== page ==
Sara A. Winges, Ph.D., is an Assistant Professor in the School of Kinesiology at Louisiana State University. In 1999 she graduated from the University of Minnesota with a Bachelor of Arts degree in Psychology. Her graduate work was conducted in the Neural Control of Movement lab at Arizona State University. In 2002 she received a Master’s degree for her thesis work examining the influence of vision on hand kinematics during reach to grasp. She was awarded an NSF-IGERT fellowship to pursue a doctoral degree which she received in 2005. Her doctoral research focused on the neuromuscular control of the hand at the level of single motor units. In 2005 she joined the Department of Neuroscience at the University of Minnesota as a Post-Doctoral Associate and later as a Research Associate. Her research focused on the kinematics, kinetics, and neuromuscular patterns of hand control. In addition to this main area of research she conducted research examining the role of vision in haptic perception of arm movements and prediction in smooth pursuit during eye tracking tasks.
Dr. Winges’ research interests are focused on the neuromuscular control of the hand. One of her specific interests is the plasticity within the neuromuscular control patterns of hand movements. Recent projects have focused on the control of skilled hand movements during piano playing. She is interested in how these patterns differ between non-musicians, amateur, and expert musicians. Dr. Winges is also interested in how our understanding of the change in these patterns can provide new rehabilitation strategies for hand dysfunction such as focal hand dystonia.
Winges SA and Soechting JF. (2011) Spatial and temporal aspects of cognitive influences on smooth pursuit. Experimental Brain Research, 211: 27-36.
Winges SA, Eonta SE, and Soechting JF. (2010) Does temporal asynchrony affect multimodal curvature detection? Experimental Brain Research, 203: 1-9.
Winges SA, Eonta SE, and Soechting JF, and Flanders M. (2009) Effects of object compliance on three-digit grasping. Journal of Neurophysiology, 101: 2447-2458.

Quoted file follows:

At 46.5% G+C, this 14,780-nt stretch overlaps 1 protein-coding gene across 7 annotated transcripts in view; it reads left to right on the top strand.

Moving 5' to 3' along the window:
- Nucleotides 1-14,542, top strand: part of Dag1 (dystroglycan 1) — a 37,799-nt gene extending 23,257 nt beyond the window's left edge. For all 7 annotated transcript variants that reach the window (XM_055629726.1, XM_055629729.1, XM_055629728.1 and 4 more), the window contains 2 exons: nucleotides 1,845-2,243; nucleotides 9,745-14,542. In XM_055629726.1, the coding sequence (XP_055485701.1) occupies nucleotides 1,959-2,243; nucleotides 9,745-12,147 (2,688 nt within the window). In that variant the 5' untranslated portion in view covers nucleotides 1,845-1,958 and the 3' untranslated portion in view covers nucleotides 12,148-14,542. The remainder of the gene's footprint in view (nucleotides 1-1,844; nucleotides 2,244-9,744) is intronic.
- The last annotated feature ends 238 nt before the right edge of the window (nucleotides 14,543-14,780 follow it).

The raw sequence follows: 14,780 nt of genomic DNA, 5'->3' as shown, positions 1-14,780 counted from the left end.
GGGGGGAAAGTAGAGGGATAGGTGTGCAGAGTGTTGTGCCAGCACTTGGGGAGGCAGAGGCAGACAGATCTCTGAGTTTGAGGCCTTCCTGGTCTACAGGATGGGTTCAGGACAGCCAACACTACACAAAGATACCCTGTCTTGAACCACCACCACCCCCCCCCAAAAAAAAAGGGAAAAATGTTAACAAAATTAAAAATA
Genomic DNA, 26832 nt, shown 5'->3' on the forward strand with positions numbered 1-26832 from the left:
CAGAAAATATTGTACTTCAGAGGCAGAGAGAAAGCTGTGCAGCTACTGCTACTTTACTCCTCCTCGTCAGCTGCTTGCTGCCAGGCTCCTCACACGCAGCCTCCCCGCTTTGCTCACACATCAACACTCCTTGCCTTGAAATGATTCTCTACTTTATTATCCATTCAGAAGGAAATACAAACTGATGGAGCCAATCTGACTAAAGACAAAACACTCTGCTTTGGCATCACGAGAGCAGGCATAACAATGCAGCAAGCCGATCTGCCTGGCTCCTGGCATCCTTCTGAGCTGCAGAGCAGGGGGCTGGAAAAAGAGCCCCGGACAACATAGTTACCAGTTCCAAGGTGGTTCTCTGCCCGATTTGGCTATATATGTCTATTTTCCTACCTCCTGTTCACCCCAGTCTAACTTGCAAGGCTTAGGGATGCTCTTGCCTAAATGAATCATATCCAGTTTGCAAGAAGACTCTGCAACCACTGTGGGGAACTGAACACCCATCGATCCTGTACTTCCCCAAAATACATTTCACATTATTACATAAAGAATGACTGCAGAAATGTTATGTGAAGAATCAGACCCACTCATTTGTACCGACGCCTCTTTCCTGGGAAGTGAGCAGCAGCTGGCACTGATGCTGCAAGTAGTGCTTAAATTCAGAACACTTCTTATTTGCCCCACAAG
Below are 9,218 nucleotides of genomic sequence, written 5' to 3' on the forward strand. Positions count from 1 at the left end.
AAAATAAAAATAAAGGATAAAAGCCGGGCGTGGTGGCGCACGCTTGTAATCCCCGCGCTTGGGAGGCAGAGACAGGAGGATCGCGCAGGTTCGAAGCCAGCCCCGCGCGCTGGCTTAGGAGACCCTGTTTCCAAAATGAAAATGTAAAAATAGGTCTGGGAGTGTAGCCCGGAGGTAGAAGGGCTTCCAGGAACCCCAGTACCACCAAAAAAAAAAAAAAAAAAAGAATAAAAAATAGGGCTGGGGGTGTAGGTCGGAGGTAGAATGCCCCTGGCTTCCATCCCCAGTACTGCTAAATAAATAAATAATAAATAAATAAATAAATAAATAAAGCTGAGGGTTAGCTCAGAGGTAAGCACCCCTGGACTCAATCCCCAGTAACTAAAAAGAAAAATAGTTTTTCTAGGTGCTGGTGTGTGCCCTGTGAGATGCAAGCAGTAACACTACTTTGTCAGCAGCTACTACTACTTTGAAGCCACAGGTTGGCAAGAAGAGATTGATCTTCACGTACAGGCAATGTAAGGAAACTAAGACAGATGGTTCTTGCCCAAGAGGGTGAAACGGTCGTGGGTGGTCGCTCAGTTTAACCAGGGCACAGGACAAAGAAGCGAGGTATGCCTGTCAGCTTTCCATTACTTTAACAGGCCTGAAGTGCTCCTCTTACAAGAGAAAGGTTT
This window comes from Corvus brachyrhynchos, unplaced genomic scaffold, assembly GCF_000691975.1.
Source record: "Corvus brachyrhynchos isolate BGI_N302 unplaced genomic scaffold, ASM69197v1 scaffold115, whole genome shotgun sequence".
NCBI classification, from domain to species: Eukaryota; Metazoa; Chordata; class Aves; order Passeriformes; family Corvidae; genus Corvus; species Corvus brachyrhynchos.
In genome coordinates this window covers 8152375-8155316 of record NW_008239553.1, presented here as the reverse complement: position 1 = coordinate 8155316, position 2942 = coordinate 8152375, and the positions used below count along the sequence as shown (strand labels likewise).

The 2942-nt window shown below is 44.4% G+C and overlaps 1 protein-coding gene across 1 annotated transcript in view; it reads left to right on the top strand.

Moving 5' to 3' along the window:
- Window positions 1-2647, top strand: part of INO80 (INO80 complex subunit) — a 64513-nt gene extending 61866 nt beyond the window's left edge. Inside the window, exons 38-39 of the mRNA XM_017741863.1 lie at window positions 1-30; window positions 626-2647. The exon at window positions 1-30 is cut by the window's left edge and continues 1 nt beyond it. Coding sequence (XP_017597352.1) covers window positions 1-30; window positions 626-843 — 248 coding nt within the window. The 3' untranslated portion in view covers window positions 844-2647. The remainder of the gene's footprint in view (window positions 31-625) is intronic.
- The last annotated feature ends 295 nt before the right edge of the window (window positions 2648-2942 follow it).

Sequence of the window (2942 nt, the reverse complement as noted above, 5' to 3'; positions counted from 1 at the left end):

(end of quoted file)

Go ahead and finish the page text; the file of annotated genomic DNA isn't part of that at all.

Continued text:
Johnston JA, Winges SA, and Santello M (2009). Neural control of hand muscles during prehension. Advances in Experimental Medicine and Biology, 629: 577-596.
Winges SA, Eonta SE, Soechting JF, and Flanders M. (2008) Multi-digit control of contact forces during rotation of a hand-held object. Journal of Neurophysiology 99:1846-1856.
Winges SA, Kornatz KW, and Santello M. (2008) Common input to motor units of intrinsic and extrinsic hand muscles during two-digit object hold. Journal of Neurophysiology, 99: 1119-1126.
Winges SA, Soechting JF, and Flanders M. (2007) Multi-digit control of contact forces during transport of hand-held objects. Journal of Neurophysiology 98: 851-860.
Winges SA, Kundu B, Soechting JF, and Flanders M. (2007) Intrinsic Hand Muscle Activation for Grasp and Horizontal Transport," whc, pp. 39-43, Second Joint EuroHaptics Conference and Symposium on Haptic Interfaces for Virtual Environment and Teleoperator Systems (WHC'07), 2007.
Winges SA, Johnston JA, and Santello M. (2006) Muscle-pair specific distribution and grip-type modulation of neural common input to extrinsic digit flexors. Journal of Neurophysiology 96: 1258-1266.
Winges SA and Santello M. (2005) From single motor unit activity to multiple grip forces: Mini-review of multi-digit grasping. Integrative and Comparative Biology 45: 679-682.
Johnston JA, Winges SA, and Santello M. (2005) Periodic modulation of motor-unit activity in extrinsic hand muscles during multidigit grasping. Journal of Neurophysiology 94: 206-218.
Winges SA and Santello M. (2004) Common input to motor units of digit flexors during multi-digit grasping. Journal of Neurophysiology 92: 3210-3220.
Johnston JA, Winges SA, and Santello M. (2004) Neuromuscular determinants of force coordination during multidigit grasping. Conf. Proc. IEEE Eng Med Biol Soc., pp 4645-4648. San Francisco, CA, USA.
Winges SA, Weber D J, and Santello M. (2003) The role of vision on hand pre-shaping during reach to grasp. Experimental Brain Research 152: 489-98.